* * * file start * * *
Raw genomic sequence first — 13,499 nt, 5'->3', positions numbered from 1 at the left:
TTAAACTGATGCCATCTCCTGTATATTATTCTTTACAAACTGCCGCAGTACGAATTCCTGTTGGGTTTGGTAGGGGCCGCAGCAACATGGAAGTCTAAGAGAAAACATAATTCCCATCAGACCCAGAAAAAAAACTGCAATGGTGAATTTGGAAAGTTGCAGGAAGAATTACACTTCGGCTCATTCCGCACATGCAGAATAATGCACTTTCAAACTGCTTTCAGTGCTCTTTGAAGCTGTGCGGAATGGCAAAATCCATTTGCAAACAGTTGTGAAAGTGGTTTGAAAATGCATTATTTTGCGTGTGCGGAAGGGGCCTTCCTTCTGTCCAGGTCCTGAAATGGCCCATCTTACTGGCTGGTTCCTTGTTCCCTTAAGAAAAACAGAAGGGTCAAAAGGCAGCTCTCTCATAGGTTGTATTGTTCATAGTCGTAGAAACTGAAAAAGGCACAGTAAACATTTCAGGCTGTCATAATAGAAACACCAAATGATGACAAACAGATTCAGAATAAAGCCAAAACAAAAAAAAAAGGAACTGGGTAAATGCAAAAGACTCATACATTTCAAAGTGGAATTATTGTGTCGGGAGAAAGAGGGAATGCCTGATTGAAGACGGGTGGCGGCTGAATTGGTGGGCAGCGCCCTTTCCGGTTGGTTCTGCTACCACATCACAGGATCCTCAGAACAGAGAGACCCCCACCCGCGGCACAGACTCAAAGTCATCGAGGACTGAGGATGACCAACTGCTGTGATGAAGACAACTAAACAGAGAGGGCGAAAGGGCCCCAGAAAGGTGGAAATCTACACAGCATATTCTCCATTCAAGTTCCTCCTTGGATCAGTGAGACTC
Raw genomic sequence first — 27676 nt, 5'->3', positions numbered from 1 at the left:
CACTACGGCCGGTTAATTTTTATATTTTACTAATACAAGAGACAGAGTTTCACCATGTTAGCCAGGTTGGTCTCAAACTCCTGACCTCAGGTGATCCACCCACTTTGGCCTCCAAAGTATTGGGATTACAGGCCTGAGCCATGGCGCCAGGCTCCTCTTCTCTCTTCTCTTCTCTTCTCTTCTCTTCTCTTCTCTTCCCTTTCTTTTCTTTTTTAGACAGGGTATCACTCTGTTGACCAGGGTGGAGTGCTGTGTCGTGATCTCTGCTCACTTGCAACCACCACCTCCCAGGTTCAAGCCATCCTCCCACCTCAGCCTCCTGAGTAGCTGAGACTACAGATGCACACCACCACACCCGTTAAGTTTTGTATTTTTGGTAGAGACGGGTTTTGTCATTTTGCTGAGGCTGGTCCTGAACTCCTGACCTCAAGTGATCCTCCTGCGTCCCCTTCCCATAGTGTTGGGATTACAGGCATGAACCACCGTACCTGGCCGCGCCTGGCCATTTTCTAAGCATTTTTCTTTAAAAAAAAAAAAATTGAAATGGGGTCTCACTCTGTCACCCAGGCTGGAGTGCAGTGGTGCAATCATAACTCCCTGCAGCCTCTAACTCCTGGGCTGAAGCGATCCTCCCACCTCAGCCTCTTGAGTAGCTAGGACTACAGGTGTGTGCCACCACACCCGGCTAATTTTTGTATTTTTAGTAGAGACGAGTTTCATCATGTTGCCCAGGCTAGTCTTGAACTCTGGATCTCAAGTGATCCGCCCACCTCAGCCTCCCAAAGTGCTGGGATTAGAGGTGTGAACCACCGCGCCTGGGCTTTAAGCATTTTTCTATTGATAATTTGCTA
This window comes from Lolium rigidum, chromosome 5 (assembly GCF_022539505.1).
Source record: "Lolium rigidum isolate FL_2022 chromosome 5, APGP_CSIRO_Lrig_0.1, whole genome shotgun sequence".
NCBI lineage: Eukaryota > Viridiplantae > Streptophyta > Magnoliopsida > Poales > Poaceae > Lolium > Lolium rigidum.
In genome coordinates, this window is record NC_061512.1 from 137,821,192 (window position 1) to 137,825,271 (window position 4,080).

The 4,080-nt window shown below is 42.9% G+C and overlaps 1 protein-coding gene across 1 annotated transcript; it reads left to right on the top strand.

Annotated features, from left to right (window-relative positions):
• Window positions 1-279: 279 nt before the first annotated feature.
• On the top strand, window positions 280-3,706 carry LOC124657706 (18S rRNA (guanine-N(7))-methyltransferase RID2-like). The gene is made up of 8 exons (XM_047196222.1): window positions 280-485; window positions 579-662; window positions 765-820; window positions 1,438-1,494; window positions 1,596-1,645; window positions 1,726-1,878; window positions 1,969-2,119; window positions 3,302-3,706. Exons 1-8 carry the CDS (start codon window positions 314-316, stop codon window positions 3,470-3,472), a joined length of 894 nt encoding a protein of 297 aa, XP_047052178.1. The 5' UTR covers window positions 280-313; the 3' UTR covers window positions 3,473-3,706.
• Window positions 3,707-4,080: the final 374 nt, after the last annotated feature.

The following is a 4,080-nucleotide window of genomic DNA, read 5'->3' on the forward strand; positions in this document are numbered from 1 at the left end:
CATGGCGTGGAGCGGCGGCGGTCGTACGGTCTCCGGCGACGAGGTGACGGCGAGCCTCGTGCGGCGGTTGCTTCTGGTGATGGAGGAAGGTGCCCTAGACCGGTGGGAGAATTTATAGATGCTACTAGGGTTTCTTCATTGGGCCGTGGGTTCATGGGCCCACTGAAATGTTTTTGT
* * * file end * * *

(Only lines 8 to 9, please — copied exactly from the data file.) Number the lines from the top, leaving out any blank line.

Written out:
In genome coordinates, this window is record NC_061512.1 from 137,821,192 (window position 1) to 137,825,271 (window position 4,080).

The 4,080-nt window shown below is 42.9% G+C and overlaps 1 protein-coding gene across 1 annotated transcript; it reads left to right on the top strand.